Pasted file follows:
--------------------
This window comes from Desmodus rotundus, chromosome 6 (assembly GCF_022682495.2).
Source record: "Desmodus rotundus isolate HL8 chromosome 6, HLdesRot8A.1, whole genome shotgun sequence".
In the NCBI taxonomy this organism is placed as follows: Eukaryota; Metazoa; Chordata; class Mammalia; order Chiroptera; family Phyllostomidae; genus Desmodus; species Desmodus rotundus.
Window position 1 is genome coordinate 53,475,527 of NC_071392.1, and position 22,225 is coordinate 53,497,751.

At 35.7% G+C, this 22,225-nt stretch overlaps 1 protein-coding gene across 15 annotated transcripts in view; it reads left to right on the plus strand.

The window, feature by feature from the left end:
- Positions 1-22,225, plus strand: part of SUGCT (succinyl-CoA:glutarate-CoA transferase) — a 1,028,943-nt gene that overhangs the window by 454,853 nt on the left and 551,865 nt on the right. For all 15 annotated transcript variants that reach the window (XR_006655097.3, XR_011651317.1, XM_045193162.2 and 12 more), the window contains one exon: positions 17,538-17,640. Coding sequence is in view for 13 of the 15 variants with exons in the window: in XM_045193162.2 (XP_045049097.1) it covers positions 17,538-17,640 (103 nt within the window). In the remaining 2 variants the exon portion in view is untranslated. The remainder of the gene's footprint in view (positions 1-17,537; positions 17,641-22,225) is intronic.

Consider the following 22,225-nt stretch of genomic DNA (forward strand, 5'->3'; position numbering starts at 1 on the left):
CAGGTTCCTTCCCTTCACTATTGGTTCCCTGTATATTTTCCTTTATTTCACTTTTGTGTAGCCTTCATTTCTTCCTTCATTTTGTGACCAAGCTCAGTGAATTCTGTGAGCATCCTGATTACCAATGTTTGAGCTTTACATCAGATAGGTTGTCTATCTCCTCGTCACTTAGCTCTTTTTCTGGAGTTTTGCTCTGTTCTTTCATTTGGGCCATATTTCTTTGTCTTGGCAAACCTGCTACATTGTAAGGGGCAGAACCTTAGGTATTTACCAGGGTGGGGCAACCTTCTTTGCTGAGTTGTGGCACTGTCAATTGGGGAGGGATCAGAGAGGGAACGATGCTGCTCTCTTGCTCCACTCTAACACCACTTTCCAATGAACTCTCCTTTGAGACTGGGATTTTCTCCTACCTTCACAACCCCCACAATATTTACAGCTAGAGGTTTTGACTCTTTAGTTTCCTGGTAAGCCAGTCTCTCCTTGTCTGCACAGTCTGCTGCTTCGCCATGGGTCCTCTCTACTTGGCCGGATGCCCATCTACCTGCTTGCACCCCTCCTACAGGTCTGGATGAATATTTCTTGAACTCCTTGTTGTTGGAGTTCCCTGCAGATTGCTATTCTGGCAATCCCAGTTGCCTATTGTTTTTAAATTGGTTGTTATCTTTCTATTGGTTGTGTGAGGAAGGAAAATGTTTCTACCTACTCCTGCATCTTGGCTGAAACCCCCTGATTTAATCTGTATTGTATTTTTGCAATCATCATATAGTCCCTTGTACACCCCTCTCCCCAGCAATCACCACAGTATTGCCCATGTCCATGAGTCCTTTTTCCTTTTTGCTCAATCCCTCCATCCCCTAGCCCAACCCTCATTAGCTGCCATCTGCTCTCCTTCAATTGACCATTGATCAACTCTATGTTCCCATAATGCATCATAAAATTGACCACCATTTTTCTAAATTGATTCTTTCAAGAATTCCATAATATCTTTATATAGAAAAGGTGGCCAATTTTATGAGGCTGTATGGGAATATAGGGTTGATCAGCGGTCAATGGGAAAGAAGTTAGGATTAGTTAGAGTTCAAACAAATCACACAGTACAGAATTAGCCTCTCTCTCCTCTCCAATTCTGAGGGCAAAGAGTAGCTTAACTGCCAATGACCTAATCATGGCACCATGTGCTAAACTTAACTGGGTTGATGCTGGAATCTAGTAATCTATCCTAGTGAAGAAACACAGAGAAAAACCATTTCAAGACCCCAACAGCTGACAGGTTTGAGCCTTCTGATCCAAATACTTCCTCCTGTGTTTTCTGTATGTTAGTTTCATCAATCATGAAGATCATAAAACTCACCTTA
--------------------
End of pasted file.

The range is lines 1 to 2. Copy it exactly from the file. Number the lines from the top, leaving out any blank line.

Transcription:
This window comes from Desmodus rotundus, chromosome 6 (assembly GCF_022682495.2).
Source record: "Desmodus rotundus isolate HL8 chromosome 6, HLdesRot8A.1, whole genome shotgun sequence".